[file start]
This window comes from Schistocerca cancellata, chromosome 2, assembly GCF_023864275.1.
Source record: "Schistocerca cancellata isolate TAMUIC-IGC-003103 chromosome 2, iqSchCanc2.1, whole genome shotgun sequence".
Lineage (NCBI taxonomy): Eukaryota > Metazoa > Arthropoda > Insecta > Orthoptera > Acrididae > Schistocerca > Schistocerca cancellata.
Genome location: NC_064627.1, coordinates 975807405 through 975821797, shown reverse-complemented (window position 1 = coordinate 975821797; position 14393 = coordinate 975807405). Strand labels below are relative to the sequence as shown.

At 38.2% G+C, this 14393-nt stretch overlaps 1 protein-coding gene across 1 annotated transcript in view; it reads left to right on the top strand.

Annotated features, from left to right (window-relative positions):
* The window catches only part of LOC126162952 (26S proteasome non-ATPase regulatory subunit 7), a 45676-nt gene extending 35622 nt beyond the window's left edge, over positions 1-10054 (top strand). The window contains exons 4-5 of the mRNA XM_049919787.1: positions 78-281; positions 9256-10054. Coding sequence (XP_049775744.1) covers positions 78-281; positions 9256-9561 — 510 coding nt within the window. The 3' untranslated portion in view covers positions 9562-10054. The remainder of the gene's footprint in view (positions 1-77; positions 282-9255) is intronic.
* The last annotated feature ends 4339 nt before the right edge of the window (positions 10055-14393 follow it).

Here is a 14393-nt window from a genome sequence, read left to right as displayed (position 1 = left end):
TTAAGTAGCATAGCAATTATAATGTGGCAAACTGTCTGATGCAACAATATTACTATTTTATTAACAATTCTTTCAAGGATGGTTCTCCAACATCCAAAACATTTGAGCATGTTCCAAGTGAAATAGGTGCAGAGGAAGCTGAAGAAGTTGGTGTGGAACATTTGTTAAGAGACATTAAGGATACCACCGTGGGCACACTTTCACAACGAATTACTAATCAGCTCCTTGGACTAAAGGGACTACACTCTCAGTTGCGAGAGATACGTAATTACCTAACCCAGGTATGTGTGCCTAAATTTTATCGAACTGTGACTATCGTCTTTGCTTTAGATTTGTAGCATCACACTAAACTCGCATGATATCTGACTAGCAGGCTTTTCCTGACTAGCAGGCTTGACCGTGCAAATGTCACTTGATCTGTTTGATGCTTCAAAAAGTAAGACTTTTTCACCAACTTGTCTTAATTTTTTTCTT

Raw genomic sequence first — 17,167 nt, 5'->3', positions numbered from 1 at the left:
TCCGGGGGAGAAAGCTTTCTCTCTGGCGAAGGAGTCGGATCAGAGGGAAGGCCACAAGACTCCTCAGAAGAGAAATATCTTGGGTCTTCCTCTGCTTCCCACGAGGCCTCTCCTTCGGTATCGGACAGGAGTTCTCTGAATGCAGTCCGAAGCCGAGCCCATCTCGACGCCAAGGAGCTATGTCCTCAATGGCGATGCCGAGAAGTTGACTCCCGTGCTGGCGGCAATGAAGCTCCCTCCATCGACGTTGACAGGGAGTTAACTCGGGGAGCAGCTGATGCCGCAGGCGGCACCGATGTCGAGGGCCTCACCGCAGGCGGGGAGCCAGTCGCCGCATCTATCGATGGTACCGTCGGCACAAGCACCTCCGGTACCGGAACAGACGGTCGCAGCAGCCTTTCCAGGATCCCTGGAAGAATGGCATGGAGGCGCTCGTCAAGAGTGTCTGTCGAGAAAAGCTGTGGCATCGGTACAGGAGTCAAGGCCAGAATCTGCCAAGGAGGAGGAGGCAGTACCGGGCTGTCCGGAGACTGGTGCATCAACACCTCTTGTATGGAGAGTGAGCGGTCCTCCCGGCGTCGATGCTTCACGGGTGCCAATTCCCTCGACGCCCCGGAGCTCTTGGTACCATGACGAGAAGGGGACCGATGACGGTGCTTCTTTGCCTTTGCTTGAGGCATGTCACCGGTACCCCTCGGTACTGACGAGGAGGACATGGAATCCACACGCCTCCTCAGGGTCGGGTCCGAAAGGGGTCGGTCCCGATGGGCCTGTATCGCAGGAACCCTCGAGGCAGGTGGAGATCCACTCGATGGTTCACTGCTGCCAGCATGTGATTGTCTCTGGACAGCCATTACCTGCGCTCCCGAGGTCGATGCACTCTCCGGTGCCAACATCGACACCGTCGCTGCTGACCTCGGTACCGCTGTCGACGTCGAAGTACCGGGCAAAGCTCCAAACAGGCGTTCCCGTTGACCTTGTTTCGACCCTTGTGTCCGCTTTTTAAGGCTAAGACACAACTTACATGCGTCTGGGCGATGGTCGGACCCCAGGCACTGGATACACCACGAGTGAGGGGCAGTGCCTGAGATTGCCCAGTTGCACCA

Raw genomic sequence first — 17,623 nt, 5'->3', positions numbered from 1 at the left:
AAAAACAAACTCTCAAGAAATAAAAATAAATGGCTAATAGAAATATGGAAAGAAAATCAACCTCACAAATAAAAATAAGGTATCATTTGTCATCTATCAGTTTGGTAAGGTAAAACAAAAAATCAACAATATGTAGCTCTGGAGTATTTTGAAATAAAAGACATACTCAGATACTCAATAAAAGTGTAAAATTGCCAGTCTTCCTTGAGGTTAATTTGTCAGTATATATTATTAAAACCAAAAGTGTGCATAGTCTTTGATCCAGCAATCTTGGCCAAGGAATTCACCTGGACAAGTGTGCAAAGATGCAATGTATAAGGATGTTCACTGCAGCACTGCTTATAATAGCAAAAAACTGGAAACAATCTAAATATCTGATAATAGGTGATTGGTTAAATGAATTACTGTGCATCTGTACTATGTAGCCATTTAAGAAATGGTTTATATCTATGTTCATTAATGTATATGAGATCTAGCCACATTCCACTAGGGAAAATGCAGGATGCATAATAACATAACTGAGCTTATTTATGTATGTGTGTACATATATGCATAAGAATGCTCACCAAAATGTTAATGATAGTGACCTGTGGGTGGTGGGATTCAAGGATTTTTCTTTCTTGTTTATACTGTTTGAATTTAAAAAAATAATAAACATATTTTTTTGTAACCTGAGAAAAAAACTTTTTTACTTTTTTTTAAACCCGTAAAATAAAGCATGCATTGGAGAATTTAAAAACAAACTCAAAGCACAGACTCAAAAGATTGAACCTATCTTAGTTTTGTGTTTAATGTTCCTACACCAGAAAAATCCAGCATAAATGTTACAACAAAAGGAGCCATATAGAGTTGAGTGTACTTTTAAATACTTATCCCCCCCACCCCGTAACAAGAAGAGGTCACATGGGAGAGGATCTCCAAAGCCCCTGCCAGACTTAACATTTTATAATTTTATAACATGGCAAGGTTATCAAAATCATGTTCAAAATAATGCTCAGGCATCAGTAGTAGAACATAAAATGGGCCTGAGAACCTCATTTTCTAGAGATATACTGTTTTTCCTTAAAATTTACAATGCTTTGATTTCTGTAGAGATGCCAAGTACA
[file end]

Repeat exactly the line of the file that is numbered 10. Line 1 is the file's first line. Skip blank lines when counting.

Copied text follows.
TTAAGTAGCATAGCAATTATAATGTGGCAAACTGTCTGATGCAACAATATTACTATTTTATTAACAATTCTTTCAAGGATGGTTCTCCAACATCCAAAACATTTGAGCATGTTCCAAGTGAAATAGGTGCAGAGGAAGCTGAAGAAGTTGGTGTGGAACATTTGTTAAGAGACATTAAGGATACCACCGTGGGCACACTTTCACAACGAATTACTAATCAGCTCCTTGGACTAAAGGGACTACACTCTCAGTTGCGAGAGATACGTAATTACCTAACCCAGGTATGTGTGCCTAAATTTTATCGAACTGTGACTATCGTCTTTGCTTTAGATTTGTAGCATCACACTAAACTCGCATGATATCTGACTAGCAGGCTTTTCCTGACTAGCAGGCTTGACCGTGCAAATGTCACTTGATCTGTTTGATGCTTCAAAAAGTAAGACTTTTTCACCAACTTGTCTTAATTTTTTTCTT